Tens Of Thousands Rally At Election Protest In Moscow

Russians have taken their anger with the political corruption and unjust elections to the streets of Moscow, this time amassing nearly 50,000 people. The core of these protesters’ anger stems from the exclusion of independent, opposition-minded candidates from taking part in a September election for Moscow’s city legislature. Authorities deny these claims, saying that the opposition candidates simply did not get enough signatures to register. The excluded candidates say this is a blatant lie. President Vladimir Putin and other Russian officials are yet to make proactive comments or solutions to the political unrest, as protests continue for the fourth consecutive weekend.

Support for Putin and the current Russian government is the lowest it has been since 2013. Citizen morale has worsened due to falling living standards, a greatly outdated political system, and a lack of productive economic reform. As their economy remains stagnant, some may argue that it is leaning towards regression, and many are looking for change within politics. Russia’s younger generation have taken impressive initiative in these protests, as their worry for more years of a corrupt government are made clear. The opposition party candidates all represent a youthful Russia that is tired of useless political policies and the same candidates continuously elected.

The Moscow-based think-tank focusing on equality within politics, Centre of Actual Politics (CAP), has reported on these protests since the beginning. Victor Olevich of the CAP has stated that the police crackdowns on protests have proven to be counterproductive as the number of attendees has greatly increased.  Thousands have faced detainment, extreme criminal charges, and years in prison for what have been peaceful protests. Amnesty International commented on the current state of the Russian protests saying: “The Russian authorities have shown nothing but disdain for human rights and the notion of peaceful protest….We call on the Russian authorities to respect the country’s human rights obligations and Constitution, and ensure the right to freedom of peaceful assembly is respected and facilitated… The unfounded ‘mass disorder’ charges against demonstrators must be dropped, and all imprisoned peaceful protestors released.”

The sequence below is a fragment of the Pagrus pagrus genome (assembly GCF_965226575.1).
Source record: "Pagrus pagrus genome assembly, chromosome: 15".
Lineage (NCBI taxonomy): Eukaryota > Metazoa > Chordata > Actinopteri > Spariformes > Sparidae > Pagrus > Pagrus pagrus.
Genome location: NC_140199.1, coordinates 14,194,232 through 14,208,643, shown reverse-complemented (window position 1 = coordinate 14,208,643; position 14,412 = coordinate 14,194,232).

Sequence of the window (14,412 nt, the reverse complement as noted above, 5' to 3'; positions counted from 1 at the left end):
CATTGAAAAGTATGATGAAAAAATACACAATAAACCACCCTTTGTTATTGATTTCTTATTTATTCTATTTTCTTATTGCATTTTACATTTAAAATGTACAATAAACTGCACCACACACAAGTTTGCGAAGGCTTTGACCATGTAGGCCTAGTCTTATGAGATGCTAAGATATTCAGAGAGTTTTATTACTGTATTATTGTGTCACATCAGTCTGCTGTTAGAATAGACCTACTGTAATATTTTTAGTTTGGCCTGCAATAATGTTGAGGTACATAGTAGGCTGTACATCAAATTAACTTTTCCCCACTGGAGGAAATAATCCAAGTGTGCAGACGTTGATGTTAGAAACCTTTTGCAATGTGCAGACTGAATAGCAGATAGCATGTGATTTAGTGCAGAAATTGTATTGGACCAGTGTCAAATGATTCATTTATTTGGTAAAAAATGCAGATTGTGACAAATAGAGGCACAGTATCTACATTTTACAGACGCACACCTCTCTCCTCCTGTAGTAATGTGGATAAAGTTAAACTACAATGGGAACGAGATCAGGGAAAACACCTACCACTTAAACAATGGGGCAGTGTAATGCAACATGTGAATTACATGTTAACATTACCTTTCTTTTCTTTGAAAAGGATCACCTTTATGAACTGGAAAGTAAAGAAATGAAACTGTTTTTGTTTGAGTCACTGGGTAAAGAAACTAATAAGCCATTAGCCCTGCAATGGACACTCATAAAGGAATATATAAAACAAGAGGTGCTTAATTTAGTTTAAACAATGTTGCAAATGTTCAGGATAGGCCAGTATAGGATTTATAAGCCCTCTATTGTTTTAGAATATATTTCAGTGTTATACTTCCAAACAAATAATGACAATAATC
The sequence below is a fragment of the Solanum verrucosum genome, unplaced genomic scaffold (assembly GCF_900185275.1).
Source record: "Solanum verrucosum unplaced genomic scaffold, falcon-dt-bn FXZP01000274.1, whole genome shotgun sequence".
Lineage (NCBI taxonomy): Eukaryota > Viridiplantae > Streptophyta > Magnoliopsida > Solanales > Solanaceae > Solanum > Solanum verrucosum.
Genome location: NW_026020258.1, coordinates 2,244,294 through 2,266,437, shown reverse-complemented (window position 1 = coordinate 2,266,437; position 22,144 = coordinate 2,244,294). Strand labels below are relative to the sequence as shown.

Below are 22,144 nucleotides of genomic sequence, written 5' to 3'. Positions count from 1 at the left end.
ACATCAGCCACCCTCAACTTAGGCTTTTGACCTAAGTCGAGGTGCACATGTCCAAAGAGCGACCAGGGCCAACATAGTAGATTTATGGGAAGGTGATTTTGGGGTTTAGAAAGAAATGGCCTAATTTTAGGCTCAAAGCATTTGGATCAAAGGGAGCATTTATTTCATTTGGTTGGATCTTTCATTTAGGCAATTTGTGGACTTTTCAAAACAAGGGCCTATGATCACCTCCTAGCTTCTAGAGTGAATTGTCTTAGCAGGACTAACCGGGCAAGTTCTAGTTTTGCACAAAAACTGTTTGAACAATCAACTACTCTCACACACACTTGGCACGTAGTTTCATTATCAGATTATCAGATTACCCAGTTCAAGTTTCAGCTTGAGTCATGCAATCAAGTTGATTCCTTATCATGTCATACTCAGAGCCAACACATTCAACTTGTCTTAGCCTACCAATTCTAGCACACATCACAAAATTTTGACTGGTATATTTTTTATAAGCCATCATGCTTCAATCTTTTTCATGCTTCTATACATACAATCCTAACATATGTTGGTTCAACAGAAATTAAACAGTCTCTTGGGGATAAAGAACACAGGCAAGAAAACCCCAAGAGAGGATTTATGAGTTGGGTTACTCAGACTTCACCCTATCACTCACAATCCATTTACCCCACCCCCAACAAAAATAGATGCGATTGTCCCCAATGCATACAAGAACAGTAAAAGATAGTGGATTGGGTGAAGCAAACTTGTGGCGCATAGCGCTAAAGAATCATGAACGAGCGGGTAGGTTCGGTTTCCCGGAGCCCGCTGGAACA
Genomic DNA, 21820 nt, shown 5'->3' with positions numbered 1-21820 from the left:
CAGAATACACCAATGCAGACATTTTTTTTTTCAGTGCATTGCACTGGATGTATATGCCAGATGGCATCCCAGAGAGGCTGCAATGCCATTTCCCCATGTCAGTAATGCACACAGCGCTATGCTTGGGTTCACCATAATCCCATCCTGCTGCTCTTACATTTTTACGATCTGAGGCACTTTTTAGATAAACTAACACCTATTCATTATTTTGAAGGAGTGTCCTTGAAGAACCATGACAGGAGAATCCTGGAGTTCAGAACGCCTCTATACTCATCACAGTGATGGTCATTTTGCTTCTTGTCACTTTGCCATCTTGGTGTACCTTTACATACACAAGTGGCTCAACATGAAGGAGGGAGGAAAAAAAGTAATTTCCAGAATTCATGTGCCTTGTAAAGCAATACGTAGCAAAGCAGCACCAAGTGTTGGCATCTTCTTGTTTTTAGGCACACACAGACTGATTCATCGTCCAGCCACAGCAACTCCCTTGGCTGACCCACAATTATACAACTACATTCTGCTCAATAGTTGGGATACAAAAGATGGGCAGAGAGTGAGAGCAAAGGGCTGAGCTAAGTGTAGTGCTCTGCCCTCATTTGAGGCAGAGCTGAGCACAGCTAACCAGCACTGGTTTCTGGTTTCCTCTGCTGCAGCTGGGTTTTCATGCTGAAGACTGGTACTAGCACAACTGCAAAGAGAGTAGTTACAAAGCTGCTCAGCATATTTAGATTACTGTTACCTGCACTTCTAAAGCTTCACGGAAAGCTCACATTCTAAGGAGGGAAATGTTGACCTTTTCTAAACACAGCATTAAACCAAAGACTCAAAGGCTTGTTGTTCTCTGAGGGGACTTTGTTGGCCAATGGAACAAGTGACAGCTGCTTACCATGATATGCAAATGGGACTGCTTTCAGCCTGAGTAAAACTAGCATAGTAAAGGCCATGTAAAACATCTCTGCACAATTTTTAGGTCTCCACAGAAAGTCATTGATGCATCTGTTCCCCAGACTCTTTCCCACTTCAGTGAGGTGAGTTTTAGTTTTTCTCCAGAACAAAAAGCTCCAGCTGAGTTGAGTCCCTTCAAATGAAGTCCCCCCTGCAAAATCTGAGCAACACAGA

Authorities are taking a tactical and tough approach in addressing these protests. They started by detaining almost all the opposition candidates who were running, with the intentions of diminishing their political presence during the protests. Prosecuting Russia’s ‘Navalny’s Foundation’, which publishes and conducts investigations regarding government corruption, worked to eliminate information supporting the opposition. Authorities also censored those working for the foundation.

It is my hope that moving forward, Russians continue to carry on with their protests that challenge authorities and politicians to make drastic change. As the rest of the world hopes for a democratic transition to begin in Russia, it seems many Russians have begun to share that sentiment. Searching for a system that protects and respects their interests remains at the forefront of their political agenda. Some experts believe that the current weakness of the Russian government could pave the way for democracy to grow in Russia.

Experts have remained hopeful about the power of these protests despite the unwarranted arrests. Russian authorities are losing their power as these protests continue to grow in strength and in numbers. The protestors’ perseverance shows there are no plans of throwing in the towel anytime soon. Though Russian politics have been traditionally unwavering, these protests could drastically change the fundamentals and policies of Russia’s current political landscape.